By Lauren Smart
By Jane R. LeBlanc
By Lauren Smart
By Elaine Liner
By Jim Schutze
By Rachel Watts
The Fates may finally have sprinkled stardust on Dallas Theater Center's artistic director, Kevin Moriarty. For years he's been trying to launch a new musical here, with the hope of turning it into a Broadway success. Giant didn't do it. Neither did Lysistrata Jones. But his latest attempt, the dreamy Fly by Night, could be the one.
Now playing at Kalita Humphreys Theater, Fly by Night has it all: a strong, refreshingly original book by Will Connolly, Michael Mitnick and Kim Rosenstock (from Rosenstock's story idea); modern, memorable tunes played by Austin-based indie band Foe Destroyer (Cade Sadler, Chris McQueen, Daniel Garcia); and a small, adorable cast that's a mix of top Dallas actors and impressive New York imports.
When's the last time you saw a musical that left its audience happily crying and hugging each other during the curtain calls? That's what happened on opening night of Fly by Night, about as magical an evening as you'd ever want to experience in live theater. The love-in continued afterward, with people singing one character's signature tune, loudly, as they waltzed out, spellbound, into the parking lot.
What inspires all this? Start with the near-perfect alchemy of the production, directed by Bill Fennelly, with music direction by Zak Sandler and choreography by Joel Ferrell. This show looks, sounds and feels like the start of something big, even if the second act is a mite too long. (At nearly three hours, Fly by Night shouldn't take up quite so much of one.)
Like Our Town, The Fantasticks and maybe a sliver of Silver Linings Playbook, the show weaves into its overlapping love stories a resonating message about how the "invisible universe" connects us all. Throughout Fly by Night, set in 1965 before and during the famous blackout of the entire Eastern Seaboard, little moments of coincidence and synchronicity change the destinies of characters' lives. Grieving widower Mr. McClam (local actor David Coffee) hands his wife's old guitar to his sandwich-maker son, Harold (Damon Daunno). Shy Harold starts plunking out a little tune about sea turtles and, moments later, he's performing the song at an open-mic night. (It's a catchy tune that had the Kalita audience singing along like kids at a Wiggles concert.)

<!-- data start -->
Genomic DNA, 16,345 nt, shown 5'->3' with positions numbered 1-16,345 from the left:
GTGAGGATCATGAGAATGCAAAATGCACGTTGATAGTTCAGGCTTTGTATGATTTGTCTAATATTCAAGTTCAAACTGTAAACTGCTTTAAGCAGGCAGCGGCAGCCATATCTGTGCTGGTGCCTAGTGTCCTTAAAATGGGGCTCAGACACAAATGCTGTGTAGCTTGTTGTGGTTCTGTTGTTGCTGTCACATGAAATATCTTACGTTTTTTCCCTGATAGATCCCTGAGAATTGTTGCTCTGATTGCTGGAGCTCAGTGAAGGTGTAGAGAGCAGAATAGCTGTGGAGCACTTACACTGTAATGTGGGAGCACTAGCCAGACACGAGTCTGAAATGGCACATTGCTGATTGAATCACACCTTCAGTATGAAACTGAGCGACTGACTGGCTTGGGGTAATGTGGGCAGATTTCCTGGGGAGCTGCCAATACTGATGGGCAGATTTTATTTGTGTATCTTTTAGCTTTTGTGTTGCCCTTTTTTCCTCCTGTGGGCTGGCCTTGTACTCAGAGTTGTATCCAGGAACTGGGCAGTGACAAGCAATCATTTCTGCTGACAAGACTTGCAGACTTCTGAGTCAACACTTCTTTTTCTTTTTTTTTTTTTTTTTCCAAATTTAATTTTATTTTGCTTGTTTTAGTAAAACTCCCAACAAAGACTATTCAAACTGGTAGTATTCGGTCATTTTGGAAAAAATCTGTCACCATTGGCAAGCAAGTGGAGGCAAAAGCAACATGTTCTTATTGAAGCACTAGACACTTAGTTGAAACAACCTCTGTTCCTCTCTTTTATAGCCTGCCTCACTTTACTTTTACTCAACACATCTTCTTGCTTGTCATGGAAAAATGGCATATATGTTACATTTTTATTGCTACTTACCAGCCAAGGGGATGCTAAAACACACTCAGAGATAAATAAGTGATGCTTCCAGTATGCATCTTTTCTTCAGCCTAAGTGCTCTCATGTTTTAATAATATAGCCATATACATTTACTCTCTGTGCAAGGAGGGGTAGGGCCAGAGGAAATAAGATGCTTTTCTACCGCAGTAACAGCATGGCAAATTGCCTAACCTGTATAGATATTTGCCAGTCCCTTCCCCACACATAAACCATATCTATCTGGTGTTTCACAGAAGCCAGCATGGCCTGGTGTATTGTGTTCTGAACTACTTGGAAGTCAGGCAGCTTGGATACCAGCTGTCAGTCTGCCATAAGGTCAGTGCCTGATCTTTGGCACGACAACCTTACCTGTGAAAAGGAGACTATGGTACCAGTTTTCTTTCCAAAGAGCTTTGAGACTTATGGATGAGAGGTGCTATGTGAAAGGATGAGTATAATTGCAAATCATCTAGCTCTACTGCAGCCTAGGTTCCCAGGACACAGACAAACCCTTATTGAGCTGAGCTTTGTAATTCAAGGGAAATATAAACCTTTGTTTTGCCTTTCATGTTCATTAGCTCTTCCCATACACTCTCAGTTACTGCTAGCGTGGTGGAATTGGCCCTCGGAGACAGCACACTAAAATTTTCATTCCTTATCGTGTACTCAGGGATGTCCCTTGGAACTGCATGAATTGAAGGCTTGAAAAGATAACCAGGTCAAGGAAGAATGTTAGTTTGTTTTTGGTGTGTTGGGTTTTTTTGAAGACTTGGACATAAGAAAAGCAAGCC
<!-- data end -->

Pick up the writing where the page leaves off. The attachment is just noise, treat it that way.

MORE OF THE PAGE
And there's the nervous young playwright named Joey (local Alex Organ), who drops into a Manhattan shop to buy a coat and spots a pretty salesgirl named Daphne (Whitney Bashor), who's perfect for the lead in the play he hasn't quite finished writing yet. She quits her job to pursue her dream of being a Broadway star, which is why she moved to New York from South Dakota to begin with.
How Harold ends up falling in love with Daphne, how Joey falls in love with her, too, and how Daphne's waitress-sister Miriam (Kristin Stokes) changes the fates of Harold, Daphne, Joey, Mr. McClam and sandwich-shop owner Crabble (Michael McCormick) on the night in 1965 when all the lights go out — it's all funny and wonderful, sweet and sad. All the stuff life is, but with better lyrics. (At her greasy-spoon job, Miriam sings, "I can't feel awful/when serving a waffle." You have to smile at that.)
All the performances are first-rate. Playing the Narrator and other roles, Asa Somers has dreamy prom-date looks and the comic timing of a great old Borscht Belt headliner. Bashor belts with power. Stokes carries the emotional weight of the show but keeps her performance from being weighed down by it. Her nicest moment is a solo sung on a swing that flies out over the audience's heads. (As a work-in-progress, there's still no official song list for Fly by Night.)
Organ, one of Dallas theater's best young serious leading men, gets a rare chance to be goofy as Joey. David Coffee sings the 11 o'clock number, a soaring ballad about how he met his late wife and shared her love of La Traviata. If Coffee's performance doesn't have you in tears, you're dead inside.
And young Damon Daunno has a burbly voice like Kermit the Frog and a big, expressive face that will read to the back rows of a Broadway house.
Astronomy is another theme in this musical; how we're all made from the same elements as galaxies seen through telescopes. That's certainly true for everyone involved in Fly by Night. They are stardust. They are golden.